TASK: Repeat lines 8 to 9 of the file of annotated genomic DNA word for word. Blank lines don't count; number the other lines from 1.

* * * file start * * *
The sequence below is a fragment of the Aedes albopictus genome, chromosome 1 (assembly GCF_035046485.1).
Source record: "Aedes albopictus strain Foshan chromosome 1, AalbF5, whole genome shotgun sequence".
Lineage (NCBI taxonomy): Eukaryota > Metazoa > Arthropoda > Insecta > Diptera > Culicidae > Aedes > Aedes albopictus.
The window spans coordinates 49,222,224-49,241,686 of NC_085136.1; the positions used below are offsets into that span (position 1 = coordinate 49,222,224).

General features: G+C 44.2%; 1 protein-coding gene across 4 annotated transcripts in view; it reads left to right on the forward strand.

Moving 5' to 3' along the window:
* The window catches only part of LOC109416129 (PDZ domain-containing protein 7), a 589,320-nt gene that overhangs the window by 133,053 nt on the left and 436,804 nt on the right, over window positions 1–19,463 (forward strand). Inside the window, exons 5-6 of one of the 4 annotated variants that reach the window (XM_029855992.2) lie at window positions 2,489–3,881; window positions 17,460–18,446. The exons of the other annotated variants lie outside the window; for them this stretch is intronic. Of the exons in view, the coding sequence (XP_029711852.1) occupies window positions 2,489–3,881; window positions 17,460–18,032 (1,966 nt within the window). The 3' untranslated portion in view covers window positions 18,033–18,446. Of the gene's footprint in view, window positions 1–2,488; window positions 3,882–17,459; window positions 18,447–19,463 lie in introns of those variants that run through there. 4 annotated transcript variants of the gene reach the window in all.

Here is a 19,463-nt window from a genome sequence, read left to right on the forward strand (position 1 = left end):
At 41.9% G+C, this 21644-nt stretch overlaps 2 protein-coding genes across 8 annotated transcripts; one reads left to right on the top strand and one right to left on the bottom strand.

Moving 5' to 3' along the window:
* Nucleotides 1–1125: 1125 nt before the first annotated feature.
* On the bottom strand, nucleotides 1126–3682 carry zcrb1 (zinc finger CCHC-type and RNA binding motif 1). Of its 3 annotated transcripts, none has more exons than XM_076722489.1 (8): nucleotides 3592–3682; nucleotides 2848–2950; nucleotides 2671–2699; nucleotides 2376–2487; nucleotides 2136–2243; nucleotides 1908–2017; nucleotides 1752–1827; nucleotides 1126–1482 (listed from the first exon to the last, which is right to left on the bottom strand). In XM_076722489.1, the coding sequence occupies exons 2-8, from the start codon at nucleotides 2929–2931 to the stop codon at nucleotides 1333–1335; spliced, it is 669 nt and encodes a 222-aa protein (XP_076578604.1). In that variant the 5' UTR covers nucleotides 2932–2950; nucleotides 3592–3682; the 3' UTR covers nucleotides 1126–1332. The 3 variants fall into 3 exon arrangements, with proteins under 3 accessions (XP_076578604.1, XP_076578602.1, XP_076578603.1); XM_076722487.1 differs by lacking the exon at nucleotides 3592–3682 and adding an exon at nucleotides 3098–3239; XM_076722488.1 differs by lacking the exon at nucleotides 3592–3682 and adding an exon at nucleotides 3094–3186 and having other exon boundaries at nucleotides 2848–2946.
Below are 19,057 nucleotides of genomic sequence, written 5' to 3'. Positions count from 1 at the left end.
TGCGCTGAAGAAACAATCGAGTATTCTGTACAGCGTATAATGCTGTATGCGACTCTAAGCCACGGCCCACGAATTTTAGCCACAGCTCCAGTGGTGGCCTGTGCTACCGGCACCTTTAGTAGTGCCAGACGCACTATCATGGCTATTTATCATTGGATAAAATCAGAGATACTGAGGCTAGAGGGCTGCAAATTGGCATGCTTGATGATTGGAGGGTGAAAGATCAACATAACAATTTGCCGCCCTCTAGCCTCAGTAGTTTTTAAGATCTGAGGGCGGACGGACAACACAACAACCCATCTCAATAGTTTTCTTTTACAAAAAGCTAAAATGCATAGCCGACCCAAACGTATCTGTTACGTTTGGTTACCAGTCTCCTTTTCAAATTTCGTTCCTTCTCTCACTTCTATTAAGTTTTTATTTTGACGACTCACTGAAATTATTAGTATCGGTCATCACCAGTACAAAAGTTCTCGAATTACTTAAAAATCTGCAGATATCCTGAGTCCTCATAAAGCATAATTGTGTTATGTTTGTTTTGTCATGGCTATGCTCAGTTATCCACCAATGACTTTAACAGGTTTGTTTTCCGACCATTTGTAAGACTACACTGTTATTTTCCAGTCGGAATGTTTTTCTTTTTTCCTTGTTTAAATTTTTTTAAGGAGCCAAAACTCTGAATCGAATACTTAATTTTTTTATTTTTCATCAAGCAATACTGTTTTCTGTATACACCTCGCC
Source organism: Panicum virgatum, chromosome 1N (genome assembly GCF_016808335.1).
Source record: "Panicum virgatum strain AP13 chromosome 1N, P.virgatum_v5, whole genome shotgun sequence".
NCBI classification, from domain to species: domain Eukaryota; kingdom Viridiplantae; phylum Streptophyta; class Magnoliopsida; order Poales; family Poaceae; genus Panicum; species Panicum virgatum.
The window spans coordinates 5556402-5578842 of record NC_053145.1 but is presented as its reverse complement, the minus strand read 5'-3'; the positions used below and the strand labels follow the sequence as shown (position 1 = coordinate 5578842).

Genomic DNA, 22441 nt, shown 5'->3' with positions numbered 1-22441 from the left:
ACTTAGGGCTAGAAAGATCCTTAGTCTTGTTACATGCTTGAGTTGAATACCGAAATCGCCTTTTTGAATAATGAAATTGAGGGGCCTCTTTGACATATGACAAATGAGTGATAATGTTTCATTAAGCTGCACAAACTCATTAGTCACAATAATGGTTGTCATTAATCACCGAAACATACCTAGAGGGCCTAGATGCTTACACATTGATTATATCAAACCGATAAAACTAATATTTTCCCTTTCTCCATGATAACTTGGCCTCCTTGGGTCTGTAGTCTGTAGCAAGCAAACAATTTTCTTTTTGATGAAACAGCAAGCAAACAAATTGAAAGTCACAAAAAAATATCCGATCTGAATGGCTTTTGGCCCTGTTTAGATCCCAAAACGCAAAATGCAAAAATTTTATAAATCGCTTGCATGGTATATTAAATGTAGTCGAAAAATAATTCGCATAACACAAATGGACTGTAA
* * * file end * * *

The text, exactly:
Here is a 19,463-nt window from a genome sequence, read left to right on the forward strand (position 1 = left end):
At 41.9% G+C, this 21644-nt stretch overlaps 2 protein-coding genes across 8 annotated transcripts; one reads left to right on the top strand and one right to left on the bottom strand.